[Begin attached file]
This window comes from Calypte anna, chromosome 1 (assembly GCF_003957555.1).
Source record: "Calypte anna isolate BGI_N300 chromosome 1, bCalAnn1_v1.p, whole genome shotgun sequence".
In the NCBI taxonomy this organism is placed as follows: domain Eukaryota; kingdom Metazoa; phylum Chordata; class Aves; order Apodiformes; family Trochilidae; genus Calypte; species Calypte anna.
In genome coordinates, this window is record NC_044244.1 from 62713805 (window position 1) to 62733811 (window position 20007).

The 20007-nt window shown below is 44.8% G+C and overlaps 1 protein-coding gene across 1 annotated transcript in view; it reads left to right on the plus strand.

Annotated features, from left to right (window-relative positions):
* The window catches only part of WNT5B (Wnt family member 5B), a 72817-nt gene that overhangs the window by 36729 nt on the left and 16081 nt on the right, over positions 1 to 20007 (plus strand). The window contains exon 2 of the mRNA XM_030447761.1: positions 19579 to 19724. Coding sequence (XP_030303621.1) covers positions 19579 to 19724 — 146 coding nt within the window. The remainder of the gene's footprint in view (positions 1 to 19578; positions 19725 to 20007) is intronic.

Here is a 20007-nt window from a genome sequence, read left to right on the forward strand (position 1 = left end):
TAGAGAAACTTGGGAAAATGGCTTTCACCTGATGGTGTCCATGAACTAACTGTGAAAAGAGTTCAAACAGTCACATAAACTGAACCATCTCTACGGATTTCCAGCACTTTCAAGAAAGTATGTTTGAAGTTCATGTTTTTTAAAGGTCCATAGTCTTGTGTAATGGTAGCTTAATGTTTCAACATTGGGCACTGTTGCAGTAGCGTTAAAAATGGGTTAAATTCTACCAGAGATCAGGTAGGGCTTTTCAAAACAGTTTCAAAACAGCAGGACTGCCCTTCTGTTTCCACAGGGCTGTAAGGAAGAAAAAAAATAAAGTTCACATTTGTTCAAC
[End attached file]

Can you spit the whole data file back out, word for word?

This window comes from Calypte anna, chromosome 1 (assembly GCF_003957555.1).
Source record: "Calypte anna isolate BGI_N300 chromosome 1, bCalAnn1_v1.p, whole genome shotgun sequence".
In the NCBI taxonomy this organism is placed as follows: domain Eukaryota; kingdom Metazoa; phylum Chordata; class Aves; order Apodiformes; family Trochilidae; genus Calypte; species Calypte anna.
In genome coordinates, this window is record NC_044244.1 from 62713805 (window position 1) to 62733811 (window position 20007).

The 20007-nt window shown below is 44.8% G+C and overlaps 1 protein-coding gene across 1 annotated transcript in view; it reads left to right on the plus strand.

Annotated features, from left to right (window-relative positions):
* The window catches only part of WNT5B (Wnt family member 5B), a 72817-nt gene that overhangs the window by 36729 nt on the left and 16081 nt on the right, over positions 1 to 20007 (plus strand). The window contains exon 2 of the mRNA XM_030447761.1: positions 19579 to 19724. Coding sequence (XP_030303621.1) covers positions 19579 to 19724 — 146 coding nt within the window. The remainder of the gene's footprint in view (positions 1 to 19578; positions 19725 to 20007) is intronic.

Here is a 20007-nt window from a genome sequence, read left to right on the forward strand (position 1 = left end):
TAGAGAAACTTGGGAAAATGGCTTTCACCTGATGGTGTCCATGAACTAACTGTGAAAAGAGTTCAAACAGTCACATAAACTGAACCATCTCTACGGATTTCCAGCACTTTCAAGAAAGTATGTTTGAAGTTCATGTTTTTTAAAGGTCCATAGTCTTGTGTAATGGTAGCTTAATGTTTCAACATTGGGCACTGTTGCAGTAGCGTTAAAAATGGGTTAAATTCTACCAGAGATCAGGTAGGGCTTTTCAAAACAGTTTCAAAACAGCAGGACTGCCCTTCTGTTTCCACAGGGCTGTAAGGAAGAAAAAAAATAAAGTTCACATTTGTTCAAC